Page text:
Fund manager’s diary

Wednesday I have been talked into attending Scottish Country Dancing lessons for beginners and tonight is the first night. My fellow pupils are an enthusiastic bunch and we warm up by holding hands and skipping into open spaces. I begin to feel quite queasy. We are soon into the first reel. I attempt to follow Morag, our instructor, but I am utterly bewildered. Worse still, I begin to improvise in a doomed attempt to blend in. Morag corrects me as the rest of the class looks on.

Later, Rosanne, my Scottish fiancée, tells me that I “gallop” rather than reel, and that my dancing is “offensive to the Scottish nation”. Not an evening entirely wasted then!

Thursday I’ve been working flat-out on my research paper, “Technology: valuing the cyclical upside” – my own quantitative analysis, in which I assume that company performance during the past economic cycle will have a predictive power in the current cycle.

Friday I present my findings to the rest of the investment team. We conclude that current valuations generally imply unreasonably high expectations of a rebound in revenues and profitability, but with the Fed on hold at 1%, the bubble could get bigger before it’s pricked. We decide to develop a ‘Quant’ screen based on the same methodology, which we can apply to other cyclical sectors.

Saturday It’s a wonderfully crisp and sunny winter’s day and we are off to Kempton Park for some horse racing, which may provide some useful reconnaissance for Cheltenham. We miss the first race and I sit out the second as the odds on my selection, the German-bred favourite Caracciola, at 3-1-on, prove prohibitive. It is beaten into second place anyway. This proves an ill portent. With the exception of Ziggy Zen, making an extremely promising debut over hurdles in the last race, it’s the bookmakers’ day (again!).

Sunday The bear market in the US dollar is likely to have some important consequences – the possibility of my golf handicap falling into single digits is one of them. With the greenback at $1.85, golf clubs can be imported from the States for a fraction of UK Pro Shop prices. I have taken advantage of this and purchased a Srixon XX10 driver, so effective that it’s been banned on the US tour.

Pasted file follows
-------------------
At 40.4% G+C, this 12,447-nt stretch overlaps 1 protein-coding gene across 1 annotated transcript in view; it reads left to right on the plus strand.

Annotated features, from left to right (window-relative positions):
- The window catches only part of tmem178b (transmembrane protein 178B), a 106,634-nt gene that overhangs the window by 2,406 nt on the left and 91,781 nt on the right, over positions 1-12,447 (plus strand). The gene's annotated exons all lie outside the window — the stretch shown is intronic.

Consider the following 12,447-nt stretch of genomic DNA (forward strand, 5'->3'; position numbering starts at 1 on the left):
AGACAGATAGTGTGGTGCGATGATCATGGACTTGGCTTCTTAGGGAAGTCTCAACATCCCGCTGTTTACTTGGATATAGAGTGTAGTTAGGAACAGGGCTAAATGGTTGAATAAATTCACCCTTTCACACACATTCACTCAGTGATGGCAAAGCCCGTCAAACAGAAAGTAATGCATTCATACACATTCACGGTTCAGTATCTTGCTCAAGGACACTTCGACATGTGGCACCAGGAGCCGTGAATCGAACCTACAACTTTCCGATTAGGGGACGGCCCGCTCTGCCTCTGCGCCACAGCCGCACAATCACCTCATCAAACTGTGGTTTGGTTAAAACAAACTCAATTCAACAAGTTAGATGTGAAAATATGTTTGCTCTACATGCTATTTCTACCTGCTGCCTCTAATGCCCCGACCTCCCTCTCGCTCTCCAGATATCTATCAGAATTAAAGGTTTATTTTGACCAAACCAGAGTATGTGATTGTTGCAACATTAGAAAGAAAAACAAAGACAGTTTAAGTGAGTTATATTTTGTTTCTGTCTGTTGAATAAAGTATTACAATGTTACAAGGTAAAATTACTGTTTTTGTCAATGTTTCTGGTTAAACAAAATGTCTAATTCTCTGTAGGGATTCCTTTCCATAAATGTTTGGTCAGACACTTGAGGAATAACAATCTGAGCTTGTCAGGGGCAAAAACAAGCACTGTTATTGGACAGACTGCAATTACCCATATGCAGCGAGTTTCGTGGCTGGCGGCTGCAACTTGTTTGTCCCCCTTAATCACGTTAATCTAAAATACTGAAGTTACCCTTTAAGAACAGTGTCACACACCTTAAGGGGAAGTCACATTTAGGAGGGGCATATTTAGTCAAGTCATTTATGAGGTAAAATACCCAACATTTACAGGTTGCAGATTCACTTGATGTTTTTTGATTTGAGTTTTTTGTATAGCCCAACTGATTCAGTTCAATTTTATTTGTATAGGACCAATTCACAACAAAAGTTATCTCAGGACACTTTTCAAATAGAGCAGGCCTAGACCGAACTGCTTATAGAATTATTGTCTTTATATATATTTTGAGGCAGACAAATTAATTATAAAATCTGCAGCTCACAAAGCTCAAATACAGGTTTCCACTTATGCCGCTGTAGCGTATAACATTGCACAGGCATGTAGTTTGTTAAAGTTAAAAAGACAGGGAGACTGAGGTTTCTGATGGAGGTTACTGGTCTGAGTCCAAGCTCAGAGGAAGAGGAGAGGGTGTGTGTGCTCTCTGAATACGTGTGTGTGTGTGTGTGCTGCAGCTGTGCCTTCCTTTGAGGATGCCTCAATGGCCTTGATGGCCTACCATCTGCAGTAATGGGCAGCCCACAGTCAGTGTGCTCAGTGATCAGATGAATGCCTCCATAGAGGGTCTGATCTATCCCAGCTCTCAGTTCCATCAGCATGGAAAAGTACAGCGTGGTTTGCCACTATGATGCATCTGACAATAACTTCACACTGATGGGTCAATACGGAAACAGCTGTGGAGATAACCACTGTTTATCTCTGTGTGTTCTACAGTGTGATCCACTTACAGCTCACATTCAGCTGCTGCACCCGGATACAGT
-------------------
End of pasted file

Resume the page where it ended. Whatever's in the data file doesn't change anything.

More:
The driver reached me on Friday and I finally get to try it out on the range today. I am a little nervous as I pick up the club for the first time. I address the ball: stand up straight, coil, recoil, bang. Straight down the middle, the ball is still climbing as it goes past the 300-yard marker. Now that’s what I call a great investment.

Monday This day brings the latest fund performance figures and I am delighted to see that my fund, Neptune European Opportunities, is first out of 106 in its peer group year to date. Only another 50 weeks to go! Rob, our Industrials analyst who has just passed CFA Level 1, helpfully suggests that I should now lock in my out-performance and buy the index.

Tuesday I attend a lunch presentation given by D/S Torm, a Danish shipping company. All shipping markets (oil, container, dry bulk, LNG) are booming and Torm’s management tells a compelling story. Last year they bought a secondhand Panamax bulk carrier for $11m. Since then dry bulk rates have risen from $10k to $45k per day. In just 11 months they’ve already earned more than $11m profit on the ship, and its residual value now exceeds its purchase price. There is a palpable sense of excitement in the room. One investor leaves early – to place his buy order, I later learn.

Barry Norris is manager of the Neptune European Opportunities fund. His diary runs from January 14-20.